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Alfred Kobsa <[log in to unmask]>
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Alfred Kobsa <[log in to unmask]>
Tue, 27 Dec 2005 11:49:28 +0100
text/plain (107 lines)
Workshop website:

 >> Submission deadline: Jan. 6, 2006 <<

Personalizing people's interaction with computer systems entails  
gathering considerable amounts of data about them. As numerous recent  
surveys have consistently demonstrated, computer users are very  
concerned about their privacy. Moreover, the collection of personal  
data is also subject to legal regulations in many countries and  
states. Both user concerns and privacy regulations impact frequently- 
used personalization methods. This workshop will explore the  
potential of research on "privacy-enhanced personalization," which  
aims at reconciling the goals and methods of user modeling and  
personalization with privacy constraints imposed by individual  
preferences, conventions and laws.

The workshop is intended for researchers and practitioners in the  
field of personalization systems and in the area of privacy and  
security, and specifically for people who are working at the  
intersection of both. The workshop participants will look at Privacy- 
Enhanced Personalization from an interdisciplinary perspective,  
including the areas of Human-Computer Interaction, Management  
Information Systems, and Economics. Participation from industry is  
strongly encouraged since the results will have direct implications  
on existing websites. It will discuss, e.g., the following questions:

1. How much personal data do individual personalization methods  
really need? Can we find out in advance or in hindsight what types of  
data contribute to reasonably successful personalization in a  
specific application domain, and restrict data collection to these  
types of data?
2. What are motivators for people to disclose personal information,  
and what motivators are present in what kinds of personalization? How  
can the presence of such motivating factors be conveyed to users?
3. If discrepancies between users' stated privacy attitudes and  
observed privacy behavior are rampant, what methods should be chosen  
under what circumstances to conduct empirical research on privacy?
  4. If privacy decisions are impaired by limited information and  
bounded rationality, how can we help people make better choices?
  5. In this context, what is the status of "privacy preferences"?
  6. How much can we benefit from anonymity or pseudonymity  
infrastructures and trusted third parties, and are there limits that  
should be observed?
  7. Are distributed user models an answer or a problem from a  
privacy perspective?
  8. Does personalization in mobile and ubiquitous computing contexts  
pose additional challenges? How can they be overcome?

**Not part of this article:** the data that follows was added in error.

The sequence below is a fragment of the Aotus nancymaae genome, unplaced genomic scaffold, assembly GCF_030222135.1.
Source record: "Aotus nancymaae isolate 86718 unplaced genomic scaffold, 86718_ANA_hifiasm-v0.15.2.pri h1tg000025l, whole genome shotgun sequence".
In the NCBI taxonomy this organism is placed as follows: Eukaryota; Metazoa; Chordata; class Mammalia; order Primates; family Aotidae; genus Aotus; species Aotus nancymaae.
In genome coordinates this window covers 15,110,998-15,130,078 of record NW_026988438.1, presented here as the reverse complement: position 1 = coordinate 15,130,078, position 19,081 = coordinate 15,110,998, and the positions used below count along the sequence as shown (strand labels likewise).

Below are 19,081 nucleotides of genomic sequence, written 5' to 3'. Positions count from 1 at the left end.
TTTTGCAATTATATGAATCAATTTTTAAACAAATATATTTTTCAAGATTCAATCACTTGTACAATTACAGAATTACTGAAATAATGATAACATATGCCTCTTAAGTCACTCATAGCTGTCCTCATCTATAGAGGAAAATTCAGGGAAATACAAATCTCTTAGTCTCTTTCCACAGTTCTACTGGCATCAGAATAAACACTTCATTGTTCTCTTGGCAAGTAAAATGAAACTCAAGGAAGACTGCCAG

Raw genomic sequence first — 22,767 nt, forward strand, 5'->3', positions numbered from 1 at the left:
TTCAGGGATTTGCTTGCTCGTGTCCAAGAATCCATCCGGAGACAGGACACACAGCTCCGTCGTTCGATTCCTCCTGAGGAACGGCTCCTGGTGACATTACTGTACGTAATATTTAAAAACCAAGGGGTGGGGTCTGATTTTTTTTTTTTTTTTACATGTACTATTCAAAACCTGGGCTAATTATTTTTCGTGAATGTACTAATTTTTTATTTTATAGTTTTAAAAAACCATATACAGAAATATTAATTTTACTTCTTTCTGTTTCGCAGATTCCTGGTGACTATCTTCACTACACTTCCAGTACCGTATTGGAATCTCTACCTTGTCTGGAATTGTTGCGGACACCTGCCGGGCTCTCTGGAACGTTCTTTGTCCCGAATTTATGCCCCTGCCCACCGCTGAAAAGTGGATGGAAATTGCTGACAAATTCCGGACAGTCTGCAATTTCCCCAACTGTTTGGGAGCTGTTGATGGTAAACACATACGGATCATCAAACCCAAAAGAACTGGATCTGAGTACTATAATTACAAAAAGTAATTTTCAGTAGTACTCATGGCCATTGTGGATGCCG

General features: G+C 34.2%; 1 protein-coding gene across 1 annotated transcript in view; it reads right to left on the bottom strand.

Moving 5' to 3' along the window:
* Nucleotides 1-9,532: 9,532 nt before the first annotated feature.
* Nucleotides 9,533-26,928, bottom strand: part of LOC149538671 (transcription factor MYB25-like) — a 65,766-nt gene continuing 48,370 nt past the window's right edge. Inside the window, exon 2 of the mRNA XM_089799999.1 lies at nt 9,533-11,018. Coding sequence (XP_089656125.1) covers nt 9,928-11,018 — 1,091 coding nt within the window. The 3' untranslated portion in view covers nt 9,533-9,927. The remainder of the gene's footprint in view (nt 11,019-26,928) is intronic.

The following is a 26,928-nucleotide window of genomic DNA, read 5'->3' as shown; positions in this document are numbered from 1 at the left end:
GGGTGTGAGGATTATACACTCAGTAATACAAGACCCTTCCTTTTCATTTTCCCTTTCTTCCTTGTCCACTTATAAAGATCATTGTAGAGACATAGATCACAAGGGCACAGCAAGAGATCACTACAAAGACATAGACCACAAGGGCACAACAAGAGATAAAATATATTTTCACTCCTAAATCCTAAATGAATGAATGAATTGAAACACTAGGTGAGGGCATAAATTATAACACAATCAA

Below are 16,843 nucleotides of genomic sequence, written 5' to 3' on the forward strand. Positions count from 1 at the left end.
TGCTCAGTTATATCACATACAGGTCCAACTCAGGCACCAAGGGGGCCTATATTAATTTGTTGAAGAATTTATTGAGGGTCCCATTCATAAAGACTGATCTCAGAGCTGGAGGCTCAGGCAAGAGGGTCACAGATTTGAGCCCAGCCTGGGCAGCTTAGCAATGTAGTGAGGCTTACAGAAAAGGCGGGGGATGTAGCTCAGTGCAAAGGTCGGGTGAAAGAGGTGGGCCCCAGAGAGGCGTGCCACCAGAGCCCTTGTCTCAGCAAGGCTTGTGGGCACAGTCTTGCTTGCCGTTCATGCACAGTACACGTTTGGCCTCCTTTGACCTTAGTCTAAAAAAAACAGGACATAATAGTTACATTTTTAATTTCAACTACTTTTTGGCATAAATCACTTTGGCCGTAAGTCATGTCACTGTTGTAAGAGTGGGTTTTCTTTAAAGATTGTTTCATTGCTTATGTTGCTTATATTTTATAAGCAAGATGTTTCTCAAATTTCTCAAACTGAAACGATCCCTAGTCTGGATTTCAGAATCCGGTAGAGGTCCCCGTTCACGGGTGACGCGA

9. Is client-side personalization a possible answer to privacy  
concerns and legal restrictions? What technical, legal and business  
obstacles will have to be overcome?
  10. What should an ideal legal framework look like from the  
perspective of privacy-enhanced personalization?

The two-day workshop will be held on April 22 and 23 during the CHI  
2006 conference ( in Montréal, Canada. Two  
types of contributions are invited:
- Papers describing (ongoing) work on one or more of the topics for  
the workshop (8 page maximum)
- Position statements regarding one or more of the topics for the  
workshop (2 page maximum)

Submissions should be sent to [log in to unmask], [log in to unmask] and  
[log in to unmask] by 6 Jan. 2005. Each paper will be reviewed  
by at least two reviewers. Notification about acceptance or rejection  
will be sent out by Jan. 27. Accepted contributions will be published  
in the workshop proceedings and will be available on the Web before  
the workshop. Concrete steps for a post-conference publication have  
already been taken (namely a special magazine or journal issue or a  
book publication, depending on the nature and quality of the  
described work).

Workshop co-chairs:
Alfred Kobsa, University of California, Irvine, CA
Ramnath K. Chellappa, Goizueta Business School, Emory University
Sarah Spiekermann, Berlin Research Centre on Internet Economics
Program committee:
Alessandro Acquisti, School of Public Policy and Management, Carnegie- 
Mellon University
JC Cannon, Microsoft
Rahul Hampole, Shopzilla
Kay-Lung Hui, Department of Information Systems, National University  
of Singapore
Judy Kay, School of Information Technologies, University of Sydney
Ajay Nigam, VeriSign
John Riedl, Department of Computer Science, University of Minnesota

Limited funds are available from the U.S. National Science Foundation  
to support the participation of U.S.-based students and of U.S.  
citizens studying abroad. Travel grants will be assigned based on  
students' financial needs and the significance of their contribution  
to the workshop.

Additional information on this workshop is available at http://

Alfred Kobsa
University of California, Irvine

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